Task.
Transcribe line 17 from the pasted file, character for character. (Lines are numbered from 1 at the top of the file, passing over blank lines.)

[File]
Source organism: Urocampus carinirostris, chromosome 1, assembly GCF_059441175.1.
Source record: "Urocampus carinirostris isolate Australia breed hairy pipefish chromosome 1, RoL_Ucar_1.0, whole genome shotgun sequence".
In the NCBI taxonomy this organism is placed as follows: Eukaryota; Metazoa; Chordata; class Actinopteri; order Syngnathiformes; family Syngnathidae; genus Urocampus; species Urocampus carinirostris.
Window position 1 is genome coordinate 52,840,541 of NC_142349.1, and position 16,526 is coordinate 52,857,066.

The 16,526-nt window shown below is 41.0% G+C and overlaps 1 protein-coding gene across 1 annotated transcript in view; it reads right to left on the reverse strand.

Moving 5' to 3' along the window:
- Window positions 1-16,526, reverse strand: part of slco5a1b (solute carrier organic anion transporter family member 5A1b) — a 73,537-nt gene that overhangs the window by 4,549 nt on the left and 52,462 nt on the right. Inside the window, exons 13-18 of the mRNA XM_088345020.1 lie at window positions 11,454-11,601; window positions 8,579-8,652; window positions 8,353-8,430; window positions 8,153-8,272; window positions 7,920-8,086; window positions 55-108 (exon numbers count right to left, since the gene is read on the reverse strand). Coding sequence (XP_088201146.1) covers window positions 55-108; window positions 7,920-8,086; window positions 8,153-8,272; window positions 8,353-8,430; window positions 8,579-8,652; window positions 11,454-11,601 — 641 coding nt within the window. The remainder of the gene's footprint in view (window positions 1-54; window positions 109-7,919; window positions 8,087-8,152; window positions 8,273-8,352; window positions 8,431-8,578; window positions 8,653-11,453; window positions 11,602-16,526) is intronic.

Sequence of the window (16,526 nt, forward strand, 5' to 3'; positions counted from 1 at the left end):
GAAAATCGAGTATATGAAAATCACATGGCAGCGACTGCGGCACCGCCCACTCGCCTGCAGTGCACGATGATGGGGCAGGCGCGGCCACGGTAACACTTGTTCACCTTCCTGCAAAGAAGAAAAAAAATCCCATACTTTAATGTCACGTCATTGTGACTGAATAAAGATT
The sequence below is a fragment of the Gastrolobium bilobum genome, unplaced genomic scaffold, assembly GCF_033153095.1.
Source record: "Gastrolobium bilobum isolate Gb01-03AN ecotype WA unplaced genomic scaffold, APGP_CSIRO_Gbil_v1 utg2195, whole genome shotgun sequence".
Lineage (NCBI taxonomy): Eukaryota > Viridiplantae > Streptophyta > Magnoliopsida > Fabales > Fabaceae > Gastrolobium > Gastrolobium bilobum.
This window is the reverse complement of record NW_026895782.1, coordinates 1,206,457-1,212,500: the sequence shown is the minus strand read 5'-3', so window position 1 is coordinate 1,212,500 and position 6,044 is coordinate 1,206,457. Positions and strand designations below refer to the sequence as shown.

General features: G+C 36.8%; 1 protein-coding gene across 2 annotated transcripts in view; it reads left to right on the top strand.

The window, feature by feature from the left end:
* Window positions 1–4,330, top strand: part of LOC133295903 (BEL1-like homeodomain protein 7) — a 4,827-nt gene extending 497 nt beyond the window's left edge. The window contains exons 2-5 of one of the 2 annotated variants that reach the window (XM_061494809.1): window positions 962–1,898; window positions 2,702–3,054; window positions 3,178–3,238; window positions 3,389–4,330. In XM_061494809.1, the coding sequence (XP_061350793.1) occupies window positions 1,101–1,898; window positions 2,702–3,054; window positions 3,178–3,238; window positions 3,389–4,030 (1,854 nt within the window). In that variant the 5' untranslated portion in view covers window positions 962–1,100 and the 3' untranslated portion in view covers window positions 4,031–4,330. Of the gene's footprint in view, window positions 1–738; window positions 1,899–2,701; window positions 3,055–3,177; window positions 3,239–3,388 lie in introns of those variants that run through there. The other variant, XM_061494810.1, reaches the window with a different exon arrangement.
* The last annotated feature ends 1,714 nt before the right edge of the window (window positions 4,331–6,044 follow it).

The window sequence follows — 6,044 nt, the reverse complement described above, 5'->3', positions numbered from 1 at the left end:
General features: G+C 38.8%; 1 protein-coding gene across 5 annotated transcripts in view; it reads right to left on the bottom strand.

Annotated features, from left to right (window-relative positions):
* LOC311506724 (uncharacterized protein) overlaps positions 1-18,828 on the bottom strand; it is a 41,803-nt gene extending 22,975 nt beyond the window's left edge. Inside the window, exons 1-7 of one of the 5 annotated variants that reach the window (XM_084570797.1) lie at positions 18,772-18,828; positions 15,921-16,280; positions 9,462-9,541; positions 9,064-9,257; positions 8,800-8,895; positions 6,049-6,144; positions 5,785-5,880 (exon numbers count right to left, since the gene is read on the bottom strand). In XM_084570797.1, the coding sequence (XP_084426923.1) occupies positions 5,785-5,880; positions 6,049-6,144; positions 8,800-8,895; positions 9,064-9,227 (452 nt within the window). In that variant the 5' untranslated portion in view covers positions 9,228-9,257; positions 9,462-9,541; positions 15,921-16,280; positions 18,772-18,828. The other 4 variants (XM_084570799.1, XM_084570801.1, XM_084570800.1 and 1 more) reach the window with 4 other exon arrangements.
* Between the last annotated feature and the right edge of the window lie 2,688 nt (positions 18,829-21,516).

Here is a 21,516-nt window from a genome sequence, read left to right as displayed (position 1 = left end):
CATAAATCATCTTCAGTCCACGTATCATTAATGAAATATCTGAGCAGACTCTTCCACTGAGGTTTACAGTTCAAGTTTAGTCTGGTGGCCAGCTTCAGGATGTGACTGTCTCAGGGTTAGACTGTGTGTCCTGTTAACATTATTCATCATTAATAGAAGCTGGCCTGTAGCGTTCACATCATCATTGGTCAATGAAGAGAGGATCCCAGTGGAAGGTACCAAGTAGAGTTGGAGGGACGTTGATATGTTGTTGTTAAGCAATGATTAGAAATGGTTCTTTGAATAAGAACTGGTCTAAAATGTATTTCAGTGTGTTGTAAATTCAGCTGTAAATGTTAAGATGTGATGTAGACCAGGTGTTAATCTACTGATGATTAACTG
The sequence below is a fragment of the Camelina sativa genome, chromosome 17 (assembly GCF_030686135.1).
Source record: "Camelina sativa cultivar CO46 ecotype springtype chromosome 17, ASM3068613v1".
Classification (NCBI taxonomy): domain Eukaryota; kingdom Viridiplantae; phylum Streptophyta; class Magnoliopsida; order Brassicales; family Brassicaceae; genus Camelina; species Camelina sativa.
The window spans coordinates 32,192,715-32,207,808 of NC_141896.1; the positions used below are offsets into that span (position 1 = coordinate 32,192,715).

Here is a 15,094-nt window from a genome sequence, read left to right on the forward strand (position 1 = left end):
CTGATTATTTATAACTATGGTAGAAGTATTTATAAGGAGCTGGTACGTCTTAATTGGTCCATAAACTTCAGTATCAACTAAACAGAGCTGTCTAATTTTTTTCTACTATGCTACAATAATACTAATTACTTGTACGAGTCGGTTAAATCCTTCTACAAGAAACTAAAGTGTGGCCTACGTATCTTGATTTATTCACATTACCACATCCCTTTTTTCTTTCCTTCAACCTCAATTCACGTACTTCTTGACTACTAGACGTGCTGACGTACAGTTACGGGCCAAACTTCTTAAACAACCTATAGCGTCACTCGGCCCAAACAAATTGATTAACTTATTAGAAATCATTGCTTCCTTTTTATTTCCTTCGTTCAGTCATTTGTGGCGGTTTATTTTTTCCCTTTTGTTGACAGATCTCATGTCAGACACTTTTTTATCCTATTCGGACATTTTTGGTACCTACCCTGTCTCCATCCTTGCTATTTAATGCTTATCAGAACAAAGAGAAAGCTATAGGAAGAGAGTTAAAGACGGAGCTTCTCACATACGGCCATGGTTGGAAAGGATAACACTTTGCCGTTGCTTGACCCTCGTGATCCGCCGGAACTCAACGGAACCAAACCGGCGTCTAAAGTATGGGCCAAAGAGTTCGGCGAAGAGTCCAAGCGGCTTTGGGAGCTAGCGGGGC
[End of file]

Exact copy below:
* The last annotated feature ends 1,714 nt before the right edge of the window (window positions 4,331–6,044 follow it).